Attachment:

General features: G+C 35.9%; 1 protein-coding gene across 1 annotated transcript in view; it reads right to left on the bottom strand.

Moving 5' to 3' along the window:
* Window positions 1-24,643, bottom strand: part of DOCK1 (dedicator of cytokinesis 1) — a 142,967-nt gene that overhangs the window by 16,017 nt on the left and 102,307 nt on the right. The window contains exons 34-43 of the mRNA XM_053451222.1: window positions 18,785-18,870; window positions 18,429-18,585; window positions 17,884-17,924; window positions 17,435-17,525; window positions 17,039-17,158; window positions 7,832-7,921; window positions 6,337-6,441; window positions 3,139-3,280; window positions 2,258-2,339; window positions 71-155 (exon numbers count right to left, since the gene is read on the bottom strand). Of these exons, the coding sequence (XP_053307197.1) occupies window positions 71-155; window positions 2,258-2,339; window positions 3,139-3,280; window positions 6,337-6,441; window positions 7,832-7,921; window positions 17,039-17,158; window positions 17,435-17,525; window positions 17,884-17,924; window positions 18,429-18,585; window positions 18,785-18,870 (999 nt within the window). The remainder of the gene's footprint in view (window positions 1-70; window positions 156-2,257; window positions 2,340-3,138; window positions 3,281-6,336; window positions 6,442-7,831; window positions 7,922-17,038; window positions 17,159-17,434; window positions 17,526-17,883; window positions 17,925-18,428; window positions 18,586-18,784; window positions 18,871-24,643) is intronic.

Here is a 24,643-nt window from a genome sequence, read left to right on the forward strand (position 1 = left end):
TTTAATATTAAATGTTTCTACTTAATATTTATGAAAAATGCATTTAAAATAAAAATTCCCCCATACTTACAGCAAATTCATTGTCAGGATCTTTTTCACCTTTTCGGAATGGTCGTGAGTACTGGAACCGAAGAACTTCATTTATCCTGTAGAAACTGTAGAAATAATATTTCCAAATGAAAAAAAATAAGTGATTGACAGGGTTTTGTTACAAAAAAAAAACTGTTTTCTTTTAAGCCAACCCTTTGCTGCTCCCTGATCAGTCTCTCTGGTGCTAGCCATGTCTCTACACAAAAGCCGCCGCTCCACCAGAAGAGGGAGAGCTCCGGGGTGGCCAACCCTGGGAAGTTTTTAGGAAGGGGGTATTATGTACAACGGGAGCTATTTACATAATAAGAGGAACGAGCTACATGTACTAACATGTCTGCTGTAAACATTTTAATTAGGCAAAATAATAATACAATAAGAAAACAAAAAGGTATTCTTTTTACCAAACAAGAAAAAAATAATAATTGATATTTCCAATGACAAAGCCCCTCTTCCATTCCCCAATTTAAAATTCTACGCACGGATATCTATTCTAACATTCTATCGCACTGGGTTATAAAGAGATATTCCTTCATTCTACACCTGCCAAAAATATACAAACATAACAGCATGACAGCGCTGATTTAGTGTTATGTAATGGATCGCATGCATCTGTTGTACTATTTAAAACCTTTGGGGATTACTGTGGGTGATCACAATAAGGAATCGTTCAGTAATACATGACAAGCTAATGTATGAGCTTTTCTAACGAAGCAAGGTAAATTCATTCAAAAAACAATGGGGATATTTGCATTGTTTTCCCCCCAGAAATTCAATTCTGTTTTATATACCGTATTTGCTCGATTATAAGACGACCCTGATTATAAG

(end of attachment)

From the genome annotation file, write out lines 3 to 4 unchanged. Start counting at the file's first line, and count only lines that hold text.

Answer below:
* Window positions 1-24,643, bottom strand: part of DOCK1 (dedicator of cytokinesis 1) — a 142,967-nt gene that overhangs the window by 16,017 nt on the left and 102,307 nt on the right. The window contains exons 34-43 of the mRNA XM_053451222.1: window positions 18,785-18,870; window positions 18,429-18,585; window positions 17,884-17,924; window positions 17,435-17,525; window positions 17,039-17,158; window positions 7,832-7,921; window positions 6,337-6,441; window positions 3,139-3,280; window positions 2,258-2,339; window positions 71-155 (exon numbers count right to left, since the gene is read on the bottom strand). Of these exons, the coding sequence (XP_053307197.1) occupies window positions 71-155; window positions 2,258-2,339; window positions 3,139-3,280; window positions 6,337-6,441; window positions 7,832-7,921; window positions 17,039-17,158; window positions 17,435-17,525; window positions 17,884-17,924; window positions 18,429-18,585; window positions 18,785-18,870 (999 nt within the window). The remainder of the gene's footprint in view (window positions 1-70; window positions 156-2,257; window positions 2,340-3,138; window positions 3,281-6,336; window positions 6,442-7,831; window positions 7,922-17,038; window positions 17,159-17,434; window positions 17,526-17,883; window positions 17,925-18,428; window positions 18,586-18,784; window positions 18,871-24,643) is intronic.

Here is a 24,643-nt window from a genome sequence, read left to right on the forward strand (position 1 = left end):